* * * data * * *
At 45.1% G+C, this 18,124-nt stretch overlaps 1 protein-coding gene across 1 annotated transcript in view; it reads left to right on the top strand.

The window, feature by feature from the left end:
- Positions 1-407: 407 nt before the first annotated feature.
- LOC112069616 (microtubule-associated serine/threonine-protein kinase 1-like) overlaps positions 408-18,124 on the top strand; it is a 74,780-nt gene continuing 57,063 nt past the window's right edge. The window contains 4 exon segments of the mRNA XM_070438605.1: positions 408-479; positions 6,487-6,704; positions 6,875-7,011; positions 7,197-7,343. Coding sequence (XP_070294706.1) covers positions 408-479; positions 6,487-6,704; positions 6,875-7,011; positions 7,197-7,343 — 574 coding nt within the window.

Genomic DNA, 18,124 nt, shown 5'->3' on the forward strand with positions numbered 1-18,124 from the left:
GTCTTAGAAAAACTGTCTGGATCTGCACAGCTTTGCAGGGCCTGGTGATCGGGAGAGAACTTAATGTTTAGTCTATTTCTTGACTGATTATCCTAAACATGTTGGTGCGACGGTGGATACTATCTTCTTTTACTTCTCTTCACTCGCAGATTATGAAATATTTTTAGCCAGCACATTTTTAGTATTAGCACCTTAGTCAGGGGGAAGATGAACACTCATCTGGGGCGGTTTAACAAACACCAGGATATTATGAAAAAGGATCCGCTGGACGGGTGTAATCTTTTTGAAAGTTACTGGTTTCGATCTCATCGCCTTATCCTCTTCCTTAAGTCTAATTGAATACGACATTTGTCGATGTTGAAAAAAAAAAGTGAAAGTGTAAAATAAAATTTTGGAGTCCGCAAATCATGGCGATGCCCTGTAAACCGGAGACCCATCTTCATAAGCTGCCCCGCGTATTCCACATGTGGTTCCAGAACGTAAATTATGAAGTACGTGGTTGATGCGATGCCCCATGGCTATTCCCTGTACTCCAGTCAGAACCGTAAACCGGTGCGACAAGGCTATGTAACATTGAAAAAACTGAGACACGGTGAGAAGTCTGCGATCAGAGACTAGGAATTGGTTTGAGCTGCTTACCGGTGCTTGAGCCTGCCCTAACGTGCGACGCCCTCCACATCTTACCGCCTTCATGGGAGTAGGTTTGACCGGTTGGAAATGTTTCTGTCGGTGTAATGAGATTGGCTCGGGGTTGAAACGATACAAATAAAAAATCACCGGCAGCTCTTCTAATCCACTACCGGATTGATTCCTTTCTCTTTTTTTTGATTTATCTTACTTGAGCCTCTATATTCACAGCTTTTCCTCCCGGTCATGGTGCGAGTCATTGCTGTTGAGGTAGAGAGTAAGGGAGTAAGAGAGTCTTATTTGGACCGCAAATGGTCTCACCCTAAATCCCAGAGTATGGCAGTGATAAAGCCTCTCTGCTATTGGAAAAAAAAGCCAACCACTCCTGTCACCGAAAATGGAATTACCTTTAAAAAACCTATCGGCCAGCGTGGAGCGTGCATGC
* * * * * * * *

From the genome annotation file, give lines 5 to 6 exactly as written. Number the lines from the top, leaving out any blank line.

Genomic DNA, 18,124 nt, shown 5'->3' on the forward strand with positions numbered 1-18,124 from the left:
GTCTTAGAAAAACTGTCTGGATCTGCACAGCTTTGCAGGGCCTGGTGATCGGGAGAGAACTTAATGTTTAGTCTATTTCTTGACTGATTATCCTAAACATGTTGGTGCGACGGTGGATACTATCTTCTTTTACTTCTCTTCACTCGCAGATTATGAAATATTTTTAGCCAGCACATTTTTAGTATTAGCACCTTAGTCAGGGGGAAGATGAACACTCATCTGGGGCGGTTTAACAAACACCAGGATATTATGAAAAAGGATCCGCTGGACGGGTGTAATCTTTTTGAAAGTTACTGGTTTCGATCTCATCGCCTTATCCTCTTCCTTAAGTCTAATTGAATACGACATTTGTCGATGTTGAAAAAAAAAAGTGAAAGTGTAAAATAAAATTTTGGAGTCCGCAAATCATGGCGATGCCCTGTAAACCGGAGACCCATCTTCATAAGCTGCCCCGCGTATTCCACATGTGGTTCCAGAACGTAAATTATGAAGTACGTGGTTGATGCGATGCCCCATGGCTATTCCCTGTACTCCAGTCAGAACCGTAAACCGGTGCGACAAGGCTATGTAACATTGAAAAAACTGAGACACGGTGAGAAGTCTGCGATCAGAGACTAGGAATTGGTTTGAGCTGCTTACCGGTGCTTGAGCCTGCCCTAACGTGCGACGCCCTCCACATCTTACCGCCTTCATGGGAGTAGGTTTGACCGGTTGGAAATGTTTCTGTCGGTGTAATGAGATTGGCTCGGGGTTGAAACGATACAAATAAAAAATCACCGGCAGCTCTTCTAATCCACTACCGGATTGATTCCTTTCTCTTTTTTTTGATTTATCTTACTTGAGCCTCTATATTCACAGCTTTTCCTCCCGGTCATGGTGCGAGTCATTGCTGTTGAGGTAGAGAGTAAGGGAGTAAGAGAGTCTTATTTGGACCGCAAATGGTCTCACCCTAAATCCCAGAGTATGGCAGTGATAAAGCCTCTCTGCTATTGGAAAAAAAAGCCAACCACTCCTGTCACCGAAAATGGAATTACCTTTAAAAAACCTATCGGCCAGCGTGGAGCGTGCATGC